Kenner Fitzgerald Jackson, Petitioner-appellant, v. Kurt S. Peterson, United States Parole Commission,respondent-appellee, 944 F.2d 908 (9th Cir. 1991)

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US Court of Appeals for the Ninth Circuit - 944 F.2d 908 (9th Cir. 1991) Submitted Sept. 9, 1991. *Decided Sept. 20, 1991

Before WRIGHT, FARRIS and TROTT, Circuit Judges.


Kenner Jackson, a federal prisoner, appeals the dismissal of his petition for writ of habeas corpus. Because his parole hearing did not occur until four years after his placement in federal prison, and because the guidelines used to determine parole eligibility became more stringent in the interim, Jackson makes two claims. Jackson first alleges that he was denied a liberty interest in obtaining a parole eligibility hearing within 120 days. Second, he alleges that due process requires he receive a hearing based on the less onerous rules that were in place at the time he was first eligible for a hearing. We review the dismissal de novo. Roberts v. Corrothers, 812 F.2d 1173, 1178 (9th Cir. 1987).

We do not reach the question of whether a federal prisoner has a liberty interest in receiving a parole hearing within 120 days following his incarceration at a federal prison, see 18 U.S.C. § 4208(a), because even if there is such a liberty interest, the only remedy is a fair hearing. See Abrahams v. United States, 465 F. Supp. 610, 613-14 (D.N.H. 1979). Jackson has already received such a hearing. The only question that remains is whether Jackson is due a hearing based on the more lenient Youth/NARA guidelines, 28 C.F.R. § 2.20(h) (2) (repealed 1985), that would have been in effect had he had his parole hearing within 120 days. This argument is without merit.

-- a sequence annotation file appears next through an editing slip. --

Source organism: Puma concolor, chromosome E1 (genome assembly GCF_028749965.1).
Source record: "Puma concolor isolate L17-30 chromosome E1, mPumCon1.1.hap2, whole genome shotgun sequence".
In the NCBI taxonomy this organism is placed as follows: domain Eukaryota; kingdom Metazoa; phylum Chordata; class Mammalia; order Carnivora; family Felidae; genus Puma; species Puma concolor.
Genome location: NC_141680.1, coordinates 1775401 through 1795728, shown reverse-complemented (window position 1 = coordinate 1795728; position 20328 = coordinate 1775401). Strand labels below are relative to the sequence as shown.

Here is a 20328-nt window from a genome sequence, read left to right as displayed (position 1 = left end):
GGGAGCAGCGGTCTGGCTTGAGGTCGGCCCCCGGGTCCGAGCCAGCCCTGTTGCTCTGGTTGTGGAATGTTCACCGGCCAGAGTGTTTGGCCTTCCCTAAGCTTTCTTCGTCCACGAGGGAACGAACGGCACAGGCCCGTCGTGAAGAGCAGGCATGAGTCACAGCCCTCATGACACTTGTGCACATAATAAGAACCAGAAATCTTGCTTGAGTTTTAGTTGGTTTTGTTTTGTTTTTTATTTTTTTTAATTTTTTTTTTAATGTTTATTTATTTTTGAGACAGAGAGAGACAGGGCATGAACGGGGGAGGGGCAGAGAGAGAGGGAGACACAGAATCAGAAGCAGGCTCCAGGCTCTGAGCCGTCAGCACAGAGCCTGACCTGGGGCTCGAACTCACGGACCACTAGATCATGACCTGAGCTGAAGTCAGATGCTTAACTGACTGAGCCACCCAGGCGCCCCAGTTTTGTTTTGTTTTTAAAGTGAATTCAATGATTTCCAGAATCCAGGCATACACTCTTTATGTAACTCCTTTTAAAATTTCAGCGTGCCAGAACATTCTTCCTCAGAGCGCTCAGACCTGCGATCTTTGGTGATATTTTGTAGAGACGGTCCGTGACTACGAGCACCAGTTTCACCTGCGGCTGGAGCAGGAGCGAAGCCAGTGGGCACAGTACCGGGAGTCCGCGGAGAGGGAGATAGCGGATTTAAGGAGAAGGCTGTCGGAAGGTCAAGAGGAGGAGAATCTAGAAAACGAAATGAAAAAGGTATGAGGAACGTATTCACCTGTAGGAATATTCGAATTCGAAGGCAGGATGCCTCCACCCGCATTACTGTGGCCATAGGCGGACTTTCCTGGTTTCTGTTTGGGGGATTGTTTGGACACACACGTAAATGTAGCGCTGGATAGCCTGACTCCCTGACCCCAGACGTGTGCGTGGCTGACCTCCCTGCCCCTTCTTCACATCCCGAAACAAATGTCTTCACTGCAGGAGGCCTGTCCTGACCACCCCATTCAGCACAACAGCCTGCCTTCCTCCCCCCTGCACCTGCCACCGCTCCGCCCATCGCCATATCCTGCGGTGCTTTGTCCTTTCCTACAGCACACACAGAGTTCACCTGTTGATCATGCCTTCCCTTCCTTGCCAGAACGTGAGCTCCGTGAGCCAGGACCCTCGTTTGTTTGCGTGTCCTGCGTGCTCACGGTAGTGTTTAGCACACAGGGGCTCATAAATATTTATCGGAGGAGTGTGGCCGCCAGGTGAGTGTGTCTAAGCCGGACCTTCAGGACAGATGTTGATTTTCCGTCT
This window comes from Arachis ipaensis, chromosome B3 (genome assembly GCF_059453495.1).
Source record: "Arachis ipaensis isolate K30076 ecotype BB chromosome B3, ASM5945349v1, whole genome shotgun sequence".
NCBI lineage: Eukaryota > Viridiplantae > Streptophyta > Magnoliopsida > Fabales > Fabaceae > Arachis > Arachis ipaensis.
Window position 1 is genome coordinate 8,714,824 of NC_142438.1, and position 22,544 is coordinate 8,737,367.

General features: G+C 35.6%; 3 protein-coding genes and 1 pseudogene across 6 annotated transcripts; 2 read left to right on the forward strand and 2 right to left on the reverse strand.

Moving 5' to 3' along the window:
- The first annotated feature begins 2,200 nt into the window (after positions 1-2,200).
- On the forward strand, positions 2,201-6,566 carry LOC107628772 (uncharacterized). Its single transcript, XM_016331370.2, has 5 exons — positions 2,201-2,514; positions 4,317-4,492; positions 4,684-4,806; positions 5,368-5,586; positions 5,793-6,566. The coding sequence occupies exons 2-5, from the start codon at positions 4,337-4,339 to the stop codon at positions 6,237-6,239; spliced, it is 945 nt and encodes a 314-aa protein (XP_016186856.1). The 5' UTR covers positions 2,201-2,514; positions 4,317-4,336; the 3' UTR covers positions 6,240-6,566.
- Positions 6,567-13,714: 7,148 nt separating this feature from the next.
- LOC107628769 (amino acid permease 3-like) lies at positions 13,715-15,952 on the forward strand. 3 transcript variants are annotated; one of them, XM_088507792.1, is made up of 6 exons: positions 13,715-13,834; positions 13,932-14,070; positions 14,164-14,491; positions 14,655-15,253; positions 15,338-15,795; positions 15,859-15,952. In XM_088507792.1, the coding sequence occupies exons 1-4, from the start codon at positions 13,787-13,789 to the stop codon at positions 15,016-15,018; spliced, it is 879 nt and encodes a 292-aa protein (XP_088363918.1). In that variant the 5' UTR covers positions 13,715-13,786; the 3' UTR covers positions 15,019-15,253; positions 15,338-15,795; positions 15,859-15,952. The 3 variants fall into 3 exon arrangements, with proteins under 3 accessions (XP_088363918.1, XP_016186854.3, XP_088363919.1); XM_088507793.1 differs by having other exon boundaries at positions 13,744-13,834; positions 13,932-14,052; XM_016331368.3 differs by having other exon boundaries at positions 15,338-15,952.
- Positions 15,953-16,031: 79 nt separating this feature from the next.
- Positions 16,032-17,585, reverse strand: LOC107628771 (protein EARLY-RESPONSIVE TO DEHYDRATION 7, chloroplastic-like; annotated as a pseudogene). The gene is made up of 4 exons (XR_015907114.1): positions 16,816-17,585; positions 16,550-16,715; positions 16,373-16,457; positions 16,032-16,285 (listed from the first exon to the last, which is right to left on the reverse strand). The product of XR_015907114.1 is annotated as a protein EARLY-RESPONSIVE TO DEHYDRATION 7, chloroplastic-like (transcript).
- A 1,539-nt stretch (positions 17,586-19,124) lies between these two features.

We find that Jackson had "no basis to expect parole guidelines to remain constant." Vermouth v. Corrothers, 827 F.2d 599, 602 (9th Cir. 1987). There was no ex-post facto clause violation when Jackson's hearing examiners used the more stringent standards at his hearing, because parole guidelines cannot be considered "laws" within the meaning of the ex post facto clause. Roth v. United States Parole Comm'n, 724 F.2d 836, 840 (9th Cir. 1984) (citing Rifai v. Parole Comm'n, 586 F.2d 695, 698 (9th Cir. 1978)), rev'd on other grounds, Wallace v. Christensen, 802 F.2d 1539, 1553 (9th Cir. 1986) (en banc). See also Wallace, 802 F.2d at 1554 (" [g]iven the discretion retained by the Commission, the frequency with which the Guidelines are followed does not convert the Guidelines into laws"). Furthermore, when the sentencing judge issues a term of imprisonment based upon existing policies of the U.S. Parole Commission and those policies become harsher, the sentence cannot be attacked collaterally. United States v. Addonizio, 442 U.S. 178, 189 (1979).

Therefore, the court correctly held that assuming arguendo Jackson had a liberty interest in receiving a hearing within 120 days of federal incarceration, the only remedy would be hearing--which Jackson already had. Because there is always the expectation that parole guidelines can change, there was no ex post facto clause violation when the more stringent guidelines were used at his hearing.



The panel unanimously finds this case suitable for decision without oral argument. Fed. R. App. P. 34(a); Ninth Circuit Rule 34-4


This disposition is not appropriate for publication and may not be cited to or by the courts of this circuit except as provided by Ninth Circuit Rule 36-3